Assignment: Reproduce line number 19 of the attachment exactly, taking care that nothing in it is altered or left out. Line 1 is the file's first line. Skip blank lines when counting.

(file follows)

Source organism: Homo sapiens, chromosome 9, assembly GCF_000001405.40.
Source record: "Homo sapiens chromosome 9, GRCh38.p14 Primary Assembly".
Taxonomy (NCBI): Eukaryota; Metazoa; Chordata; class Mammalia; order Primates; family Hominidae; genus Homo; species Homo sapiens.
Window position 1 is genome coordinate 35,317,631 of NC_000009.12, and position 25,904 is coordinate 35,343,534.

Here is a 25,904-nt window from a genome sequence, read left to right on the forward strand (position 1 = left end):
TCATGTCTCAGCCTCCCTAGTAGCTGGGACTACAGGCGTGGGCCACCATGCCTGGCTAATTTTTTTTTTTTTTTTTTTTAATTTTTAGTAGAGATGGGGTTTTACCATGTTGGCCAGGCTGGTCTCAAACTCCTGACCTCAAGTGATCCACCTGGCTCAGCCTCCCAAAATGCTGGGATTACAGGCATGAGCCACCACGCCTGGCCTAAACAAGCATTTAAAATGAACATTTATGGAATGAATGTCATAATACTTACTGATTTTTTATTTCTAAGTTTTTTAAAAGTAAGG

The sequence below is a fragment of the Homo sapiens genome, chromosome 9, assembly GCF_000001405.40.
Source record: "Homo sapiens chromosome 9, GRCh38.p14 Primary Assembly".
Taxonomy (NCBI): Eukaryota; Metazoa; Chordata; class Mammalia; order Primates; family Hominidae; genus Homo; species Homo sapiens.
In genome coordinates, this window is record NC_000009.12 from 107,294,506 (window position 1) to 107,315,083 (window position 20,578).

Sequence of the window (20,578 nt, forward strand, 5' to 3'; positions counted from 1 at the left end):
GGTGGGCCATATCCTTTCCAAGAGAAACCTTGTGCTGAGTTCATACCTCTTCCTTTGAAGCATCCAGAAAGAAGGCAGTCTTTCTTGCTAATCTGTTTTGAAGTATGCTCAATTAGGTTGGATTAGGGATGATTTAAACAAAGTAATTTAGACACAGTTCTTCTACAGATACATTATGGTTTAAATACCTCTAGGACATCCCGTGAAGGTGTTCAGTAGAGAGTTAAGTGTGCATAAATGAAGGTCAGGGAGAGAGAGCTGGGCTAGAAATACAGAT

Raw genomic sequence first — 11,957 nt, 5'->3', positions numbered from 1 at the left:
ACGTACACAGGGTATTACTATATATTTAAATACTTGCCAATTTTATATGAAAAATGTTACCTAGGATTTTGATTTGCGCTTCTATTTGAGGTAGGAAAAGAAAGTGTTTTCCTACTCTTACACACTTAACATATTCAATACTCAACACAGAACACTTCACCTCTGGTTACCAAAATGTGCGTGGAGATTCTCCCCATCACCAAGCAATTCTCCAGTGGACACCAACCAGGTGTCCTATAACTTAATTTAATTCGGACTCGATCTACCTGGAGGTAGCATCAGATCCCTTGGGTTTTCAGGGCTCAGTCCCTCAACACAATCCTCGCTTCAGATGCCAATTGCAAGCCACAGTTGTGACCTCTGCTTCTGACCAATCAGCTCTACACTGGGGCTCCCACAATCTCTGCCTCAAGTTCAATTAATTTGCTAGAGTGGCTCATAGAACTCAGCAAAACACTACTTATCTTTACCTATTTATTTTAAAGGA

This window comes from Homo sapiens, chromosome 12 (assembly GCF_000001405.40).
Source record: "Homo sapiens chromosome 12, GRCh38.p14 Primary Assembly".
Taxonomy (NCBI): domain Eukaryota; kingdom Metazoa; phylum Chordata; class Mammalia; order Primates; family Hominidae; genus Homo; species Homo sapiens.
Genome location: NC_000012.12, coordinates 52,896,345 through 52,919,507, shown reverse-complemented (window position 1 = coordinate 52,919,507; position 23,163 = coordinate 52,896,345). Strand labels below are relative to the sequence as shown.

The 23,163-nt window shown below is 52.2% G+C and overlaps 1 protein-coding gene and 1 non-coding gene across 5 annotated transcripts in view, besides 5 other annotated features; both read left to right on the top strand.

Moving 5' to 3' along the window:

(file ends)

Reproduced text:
The 23,163-nt window shown below is 52.2% G+C and overlaps 1 protein-coding gene and 1 non-coding gene across 5 annotated transcripts in view, besides 5 other annotated features; both read left to right on the top strand.